By Pema Gymatsho, Nepali Times

As those of us in mountainous regions have witnessed, even a rise of 1.5°C is too hot.

It is too hot for the glaciers and permafrost, which are melting at an unprecedented rate, whilst changing snowfall, snowmelt and avalanches are becoming more unpredictable. It is too hot for our ecosystems, our food and water sources, and for our people. The ensuing impacts of food and water security will impact one-quarter of humanity living downstream.

With this crisis upon us, it is vital that regions of the world sharing similar challenges come together to also share knowledge, experience and solutions. The International Centre for Integrated Mountain Development (ICIMOD), which works for the eight countries of the Hindu Kush Himalaya (HKH), and the Arctic Centre of the University of Lapland jointly held the first ever Inter-Polar Conference on 6-9 September in Kathmandu.

The Arctic polar region encompasses the Arctic Ocean, adjacent seas, and parts of Canada, Denmark, Finland, Greenland, Iceland, Norway, Russia, Sweden and the United States. The Himalaya is sometimes referred to as the ‘Third Pole’ as it contains the largest area of permanent ice cover outside of the polar regions. It spans Afghanistan, Bangladesh, Bhutan, China, India, Myanmar, Nepal and Pakistan.

Despite both the Arctic and the Himalaya experiencing a thawing cryosphere – frozen water at the earth’s surface including glacier, lake and river ice, permafrost and snow – these two regions have traditionally been considered separately.

The Inter-Polar Conference was held in collaboration with the UArctic Chair in Arctic Legal Research and Education, and Law Thematic Network, sought to unite representatives from the polar regions, and to serve as a networking platform to share commonalities, links, and differences, especially concerning geo-political, socio-cultural, environmental, and legal aspects. 

ICIMOD drew on its substantial experience as a regional and international mediator to bring together policymakers from mountain regions to drive forward change.

The overarching message from this pioneering conference demonstrated the importance and power of global – and regional – cooperation and collaboration when dealing with the triple planetary crisis of climate change, pollution and biodiversity loss.

Representatives and researchers from the Himalaya-Hindu Kush learnt of the specific experience and history of the Arctic Council, which was set up in 1996 to understand environmental challenges and preserve the Arctic environment while promoting sustainable development, and to address issues of climate adaptation and resilience. It has since evolved to establish institutional and governmental mechanisms for sharing knowledge and scientific findings.

The conference’s keynote speakers sharing their insights on critical issues facing our polar regions included Timo Koivurova from Arctic Centre, University of Lapland, Akhilesh Gupta, Senior Adviser at the Department of Science and Technology Secretary, Science and Engineering Research Board, India, and Aisha Khan, Chief Executive of the Civil Society Coalition for Climate Change (CSCCC) in Pakistan.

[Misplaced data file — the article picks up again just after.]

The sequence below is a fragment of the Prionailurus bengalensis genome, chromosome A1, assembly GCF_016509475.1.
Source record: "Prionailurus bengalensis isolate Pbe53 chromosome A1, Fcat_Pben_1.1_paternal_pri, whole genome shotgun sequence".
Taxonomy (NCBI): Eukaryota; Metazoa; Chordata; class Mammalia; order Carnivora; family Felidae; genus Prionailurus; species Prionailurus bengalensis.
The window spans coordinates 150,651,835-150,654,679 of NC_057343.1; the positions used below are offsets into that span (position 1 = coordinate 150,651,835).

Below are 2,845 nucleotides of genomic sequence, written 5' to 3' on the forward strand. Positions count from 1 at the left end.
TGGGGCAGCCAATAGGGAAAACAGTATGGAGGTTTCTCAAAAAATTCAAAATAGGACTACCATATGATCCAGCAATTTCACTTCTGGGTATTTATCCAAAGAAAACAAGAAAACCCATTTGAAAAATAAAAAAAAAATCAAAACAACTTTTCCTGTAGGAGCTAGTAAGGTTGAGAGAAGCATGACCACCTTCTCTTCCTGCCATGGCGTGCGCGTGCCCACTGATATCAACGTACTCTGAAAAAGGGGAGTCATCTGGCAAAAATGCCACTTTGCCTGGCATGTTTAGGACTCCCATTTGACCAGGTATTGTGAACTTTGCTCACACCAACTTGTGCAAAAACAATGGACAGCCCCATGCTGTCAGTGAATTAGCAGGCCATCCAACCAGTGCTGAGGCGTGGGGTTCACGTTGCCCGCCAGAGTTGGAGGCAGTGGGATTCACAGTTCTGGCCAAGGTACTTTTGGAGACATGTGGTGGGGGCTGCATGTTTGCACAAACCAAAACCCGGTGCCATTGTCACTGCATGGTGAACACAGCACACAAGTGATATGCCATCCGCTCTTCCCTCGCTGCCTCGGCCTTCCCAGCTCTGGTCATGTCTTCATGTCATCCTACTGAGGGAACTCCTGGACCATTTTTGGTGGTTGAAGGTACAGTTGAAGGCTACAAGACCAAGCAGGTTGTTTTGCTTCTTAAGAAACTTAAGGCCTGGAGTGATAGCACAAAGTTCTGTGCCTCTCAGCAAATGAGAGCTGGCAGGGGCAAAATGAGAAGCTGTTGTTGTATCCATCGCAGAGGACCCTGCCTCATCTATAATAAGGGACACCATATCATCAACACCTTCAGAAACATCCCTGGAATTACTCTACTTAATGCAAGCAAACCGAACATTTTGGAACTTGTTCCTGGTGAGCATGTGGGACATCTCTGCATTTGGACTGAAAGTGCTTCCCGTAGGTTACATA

The rich networking event sparked a series of interdisciplinary discussions with the aim of developing creative solutions, not least charting a clear roadmap for the Himalaya Hindu Kush to launch its own Regional Institutional Mechanism for the Third Pole.

A rise of 1.5°C is already too hot for the planet. As the Arctic and Third Pole thaw, we need global unity to combat climate changeair pollution, and biodiversity loss. The Inter-Polar Conference was a crucial step towards building a shared knowledge network for positive change. We're joining forces and pushing for faster, ambitious emissions cuts to save our snows.

Three Poles

“The Arctic, as the Hindu Kush Himalaya, has seen its share of history. It is a place that connects everything together. Some years ago, we said the climate change in the Arctic is two times faster than the global average, then we said three times faster, then four. If we lose the Arctic, we lose the globe.” 

Markku Heikkila, the Arctic Centre, University of Lapland

“As we approach the critical 2030 deadline of limiting Global Warming to 1.5°C, the cryosphere, in particular, does not grant us the luxury of time. We must view it through a holistic lens that encompasses not only scientific considerations but also addresses the profound social, economic, and ecological impacts it entails.”

Aisha Khan, Civil Society Coalition for Climate Change, Pakistan

“The Arctic is changing faster than any other region in the world affecting people's lives, not only in the Arctic but globally. We need to work together across the regions to be able to adopt and find solutions to save our snow and people's homelands.”

Kirsi Latola, University of the Arctic

“Science and technology play a crucial role in building resilience against climate change in the Hindu Kush Himalaya. It's imperative to establish robust mitigation and adaptation measures grounded in both indigenous and evidence-based knowledge.”

Akhilesh Gupta, Science and Engineering Research Board, India

“The science-driven approach of the Arctic Council has many benefits, empowering researchers and indigenous knowledge holders to actively shape inter-governmental policy decisions, ensuring that critical issues receive the attention and consideration they deserve.” 

Timo Koivurova, Arctic Centre, University of Lapland

Pema Gymatsho is the Director General of the  International Centre for Integrated Mountain Development (ICIMOD) in Kathmandu.

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